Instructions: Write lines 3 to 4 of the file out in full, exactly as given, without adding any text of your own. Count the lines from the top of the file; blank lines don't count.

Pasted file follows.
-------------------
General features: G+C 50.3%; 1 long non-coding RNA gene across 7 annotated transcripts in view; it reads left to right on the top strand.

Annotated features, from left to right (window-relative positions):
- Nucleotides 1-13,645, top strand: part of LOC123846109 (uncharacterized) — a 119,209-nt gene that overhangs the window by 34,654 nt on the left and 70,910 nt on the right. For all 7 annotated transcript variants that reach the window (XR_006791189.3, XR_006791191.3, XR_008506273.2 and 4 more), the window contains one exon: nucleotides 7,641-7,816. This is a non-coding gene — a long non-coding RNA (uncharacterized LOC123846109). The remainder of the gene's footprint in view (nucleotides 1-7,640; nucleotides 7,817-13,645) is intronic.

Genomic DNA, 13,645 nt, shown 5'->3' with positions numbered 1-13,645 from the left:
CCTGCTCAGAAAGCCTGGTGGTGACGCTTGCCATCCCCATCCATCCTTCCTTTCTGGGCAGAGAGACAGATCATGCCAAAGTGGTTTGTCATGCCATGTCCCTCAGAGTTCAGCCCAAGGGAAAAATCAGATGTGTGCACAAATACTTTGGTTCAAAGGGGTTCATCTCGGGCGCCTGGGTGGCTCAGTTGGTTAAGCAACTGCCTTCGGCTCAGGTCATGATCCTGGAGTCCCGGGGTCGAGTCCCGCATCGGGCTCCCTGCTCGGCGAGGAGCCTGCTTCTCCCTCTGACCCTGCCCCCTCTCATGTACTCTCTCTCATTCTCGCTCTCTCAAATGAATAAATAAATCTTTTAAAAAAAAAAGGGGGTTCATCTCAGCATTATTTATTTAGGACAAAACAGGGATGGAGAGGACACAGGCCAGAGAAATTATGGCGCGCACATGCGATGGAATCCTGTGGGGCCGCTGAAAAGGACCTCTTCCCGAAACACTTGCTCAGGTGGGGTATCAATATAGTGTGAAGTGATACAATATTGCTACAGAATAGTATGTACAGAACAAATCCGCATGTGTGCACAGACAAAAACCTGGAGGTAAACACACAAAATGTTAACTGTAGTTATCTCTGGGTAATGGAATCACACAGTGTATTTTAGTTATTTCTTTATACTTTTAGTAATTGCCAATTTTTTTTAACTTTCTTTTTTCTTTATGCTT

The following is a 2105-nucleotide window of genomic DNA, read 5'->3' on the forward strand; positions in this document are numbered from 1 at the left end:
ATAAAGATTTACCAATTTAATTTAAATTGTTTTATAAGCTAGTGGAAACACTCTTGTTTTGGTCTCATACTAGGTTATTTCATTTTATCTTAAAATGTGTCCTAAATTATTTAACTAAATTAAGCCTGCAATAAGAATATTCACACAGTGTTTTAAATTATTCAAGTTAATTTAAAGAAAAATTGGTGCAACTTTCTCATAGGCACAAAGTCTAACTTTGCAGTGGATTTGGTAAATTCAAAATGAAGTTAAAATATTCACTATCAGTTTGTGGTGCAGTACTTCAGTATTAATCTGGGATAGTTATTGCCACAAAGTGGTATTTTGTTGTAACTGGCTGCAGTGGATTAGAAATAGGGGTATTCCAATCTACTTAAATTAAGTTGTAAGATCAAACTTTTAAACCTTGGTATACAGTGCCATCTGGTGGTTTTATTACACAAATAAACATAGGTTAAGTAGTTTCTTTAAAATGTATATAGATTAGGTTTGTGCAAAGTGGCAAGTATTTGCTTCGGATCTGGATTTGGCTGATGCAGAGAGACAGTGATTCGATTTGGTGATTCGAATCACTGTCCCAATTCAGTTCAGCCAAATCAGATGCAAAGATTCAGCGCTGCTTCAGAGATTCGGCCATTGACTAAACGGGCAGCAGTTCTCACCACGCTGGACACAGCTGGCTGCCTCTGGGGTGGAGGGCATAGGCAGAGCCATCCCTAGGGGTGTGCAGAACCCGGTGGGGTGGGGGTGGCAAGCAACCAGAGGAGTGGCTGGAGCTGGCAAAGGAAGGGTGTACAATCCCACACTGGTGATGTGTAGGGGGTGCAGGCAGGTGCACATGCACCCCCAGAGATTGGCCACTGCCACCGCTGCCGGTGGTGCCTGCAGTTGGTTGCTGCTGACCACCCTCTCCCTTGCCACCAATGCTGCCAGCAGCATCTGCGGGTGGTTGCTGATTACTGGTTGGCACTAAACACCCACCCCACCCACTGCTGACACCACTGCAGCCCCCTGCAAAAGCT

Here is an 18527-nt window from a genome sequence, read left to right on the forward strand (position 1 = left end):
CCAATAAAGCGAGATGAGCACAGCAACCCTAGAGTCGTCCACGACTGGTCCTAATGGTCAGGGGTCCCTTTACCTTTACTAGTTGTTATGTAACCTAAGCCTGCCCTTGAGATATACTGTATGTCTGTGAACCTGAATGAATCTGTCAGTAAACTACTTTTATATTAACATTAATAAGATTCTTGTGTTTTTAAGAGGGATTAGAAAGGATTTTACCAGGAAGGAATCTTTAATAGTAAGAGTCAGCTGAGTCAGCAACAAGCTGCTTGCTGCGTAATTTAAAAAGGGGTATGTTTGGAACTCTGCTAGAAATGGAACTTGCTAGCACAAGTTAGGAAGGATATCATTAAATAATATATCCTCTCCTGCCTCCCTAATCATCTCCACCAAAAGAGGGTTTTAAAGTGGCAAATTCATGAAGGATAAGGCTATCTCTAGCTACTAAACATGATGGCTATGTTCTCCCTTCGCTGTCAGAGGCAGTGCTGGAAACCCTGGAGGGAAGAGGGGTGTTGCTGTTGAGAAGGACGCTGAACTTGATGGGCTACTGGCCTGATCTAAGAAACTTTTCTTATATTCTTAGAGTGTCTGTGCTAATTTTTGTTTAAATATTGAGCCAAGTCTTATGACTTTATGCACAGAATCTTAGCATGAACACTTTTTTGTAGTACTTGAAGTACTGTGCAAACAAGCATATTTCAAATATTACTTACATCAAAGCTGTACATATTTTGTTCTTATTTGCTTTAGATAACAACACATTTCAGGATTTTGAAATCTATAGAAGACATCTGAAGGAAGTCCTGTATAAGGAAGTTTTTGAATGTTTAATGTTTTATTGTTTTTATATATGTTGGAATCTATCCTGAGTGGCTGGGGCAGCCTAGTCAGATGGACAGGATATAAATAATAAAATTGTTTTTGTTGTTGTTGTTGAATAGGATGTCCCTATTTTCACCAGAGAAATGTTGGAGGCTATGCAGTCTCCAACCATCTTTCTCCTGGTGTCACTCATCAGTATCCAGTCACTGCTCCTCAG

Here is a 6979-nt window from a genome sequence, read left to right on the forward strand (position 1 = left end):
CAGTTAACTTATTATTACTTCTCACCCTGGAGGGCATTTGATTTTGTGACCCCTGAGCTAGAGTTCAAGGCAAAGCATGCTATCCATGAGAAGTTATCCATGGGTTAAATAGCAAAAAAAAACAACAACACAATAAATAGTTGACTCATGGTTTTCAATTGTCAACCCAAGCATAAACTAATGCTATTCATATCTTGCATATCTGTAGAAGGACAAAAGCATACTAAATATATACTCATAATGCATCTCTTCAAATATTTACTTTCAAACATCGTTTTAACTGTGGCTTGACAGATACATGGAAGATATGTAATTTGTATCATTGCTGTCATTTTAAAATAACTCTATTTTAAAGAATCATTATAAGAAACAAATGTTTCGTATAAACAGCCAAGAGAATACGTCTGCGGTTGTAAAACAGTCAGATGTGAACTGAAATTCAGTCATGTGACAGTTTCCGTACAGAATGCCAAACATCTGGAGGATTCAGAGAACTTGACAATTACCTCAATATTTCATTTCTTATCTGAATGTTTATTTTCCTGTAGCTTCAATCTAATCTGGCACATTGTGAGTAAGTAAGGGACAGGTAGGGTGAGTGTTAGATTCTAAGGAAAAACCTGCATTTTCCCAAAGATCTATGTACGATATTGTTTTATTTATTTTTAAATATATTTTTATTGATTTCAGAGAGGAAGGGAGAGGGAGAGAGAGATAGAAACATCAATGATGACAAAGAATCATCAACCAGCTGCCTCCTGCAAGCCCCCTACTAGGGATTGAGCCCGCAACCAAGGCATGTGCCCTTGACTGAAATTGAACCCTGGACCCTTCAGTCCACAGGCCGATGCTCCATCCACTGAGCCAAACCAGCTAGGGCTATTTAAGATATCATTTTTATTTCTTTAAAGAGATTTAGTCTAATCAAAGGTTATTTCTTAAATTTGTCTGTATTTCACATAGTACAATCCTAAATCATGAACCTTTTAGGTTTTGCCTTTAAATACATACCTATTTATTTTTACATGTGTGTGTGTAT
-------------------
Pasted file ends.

- Nucleotides 1-13,645, top strand: part of LOC123846109 (uncharacterized) — a 119,209-nt gene that overhangs the window by 34,654 nt on the left and 70,910 nt on the right. For all 7 annotated transcript variants that reach the window (XR_006791189.3, XR_006791191.3, XR_008506273.2 and 4 more), the window contains one exon: nucleotides 7,641-7,816. This is a non-coding gene — a long non-coding RNA (uncharacterized LOC123846109). The remainder of the gene's footprint in view (nucleotides 1-7,640; nucleotides 7,817-13,645) is intronic.

Genomic DNA, 13,645 nt, shown 5'->3' with positions numbered 1-13,645 from the left: